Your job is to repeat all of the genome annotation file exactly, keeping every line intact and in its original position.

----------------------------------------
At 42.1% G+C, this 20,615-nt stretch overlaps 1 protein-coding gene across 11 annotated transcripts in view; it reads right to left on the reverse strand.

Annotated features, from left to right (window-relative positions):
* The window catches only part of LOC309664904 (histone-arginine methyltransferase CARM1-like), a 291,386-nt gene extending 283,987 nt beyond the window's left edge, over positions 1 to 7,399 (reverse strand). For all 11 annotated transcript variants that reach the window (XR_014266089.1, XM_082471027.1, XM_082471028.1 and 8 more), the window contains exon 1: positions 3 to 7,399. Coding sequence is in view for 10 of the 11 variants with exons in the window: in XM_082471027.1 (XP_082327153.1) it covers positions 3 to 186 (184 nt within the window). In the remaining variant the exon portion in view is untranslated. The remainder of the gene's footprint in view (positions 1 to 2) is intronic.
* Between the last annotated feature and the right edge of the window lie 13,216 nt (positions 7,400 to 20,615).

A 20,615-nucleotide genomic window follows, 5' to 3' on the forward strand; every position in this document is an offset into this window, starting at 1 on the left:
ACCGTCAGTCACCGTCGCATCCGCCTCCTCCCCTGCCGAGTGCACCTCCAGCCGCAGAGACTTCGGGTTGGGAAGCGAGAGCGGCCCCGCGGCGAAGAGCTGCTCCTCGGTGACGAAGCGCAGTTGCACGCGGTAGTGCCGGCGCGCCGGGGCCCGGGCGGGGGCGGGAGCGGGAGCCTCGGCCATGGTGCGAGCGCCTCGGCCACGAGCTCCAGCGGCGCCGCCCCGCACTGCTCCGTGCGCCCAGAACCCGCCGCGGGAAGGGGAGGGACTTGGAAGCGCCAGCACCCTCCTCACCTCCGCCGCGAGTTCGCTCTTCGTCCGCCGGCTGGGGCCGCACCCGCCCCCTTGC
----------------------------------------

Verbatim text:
At 42.1% G+C, this 20,615-nt stretch overlaps 1 protein-coding gene across 11 annotated transcripts in view; it reads right to left on the reverse strand.

Annotated features, from left to right (window-relative positions):
* The window catches only part of LOC309664904 (histone-arginine methyltransferase CARM1-like), a 291,386-nt gene extending 283,987 nt beyond the window's left edge, over positions 1 to 7,399 (reverse strand). For all 11 annotated transcript variants that reach the window (XR_014266089.1, XM_082471027.1, XM_082471028.1 and 8 more), the window contains exon 1: positions 3 to 7,399. Coding sequence is in view for 10 of the 11 variants with exons in the window: in XM_082471027.1 (XP_082327153.1) it covers positions 3 to 186 (184 nt within the window). In the remaining variant the exon portion in view is untranslated. The remainder of the gene's footprint in view (positions 1 to 2) is intronic.
* Between the last annotated feature and the right edge of the window lie 13,216 nt (positions 7,400 to 20,615).

A 20,615-nucleotide genomic window follows, 5' to 3' on the forward strand; every position in this document is an offset into this window, starting at 1 on the left:
ACCGTCAGTCACCGTCGCATCCGCCTCCTCCCCTGCCGAGTGCACCTCCAGCCGCAGAGACTTCGGGTTGGGAAGCGAGAGCGGCCCCGCGGCGAAGAGCTGCTCCTCGGTGACGAAGCGCAGTTGCACGCGGTAGTGCCGGCGCGCCGGGGCCCGGGCGGGGGCGGGAGCGGGAGCCTCGGCCATGGTGCGAGCGCCTCGGCCACGAGCTCCAGCGGCGCCGCCCCGCACTGCTCCGTGCGCCCAGAACCCGCCGCGGGAAGGGGAGGGACTTGGAAGCGCCAGCACCCTCCTCACCTCCGCCGCGAGTTCGCTCTTCGTCCGCCGGCTGGGGCCGCACCCGCCCCCTTGC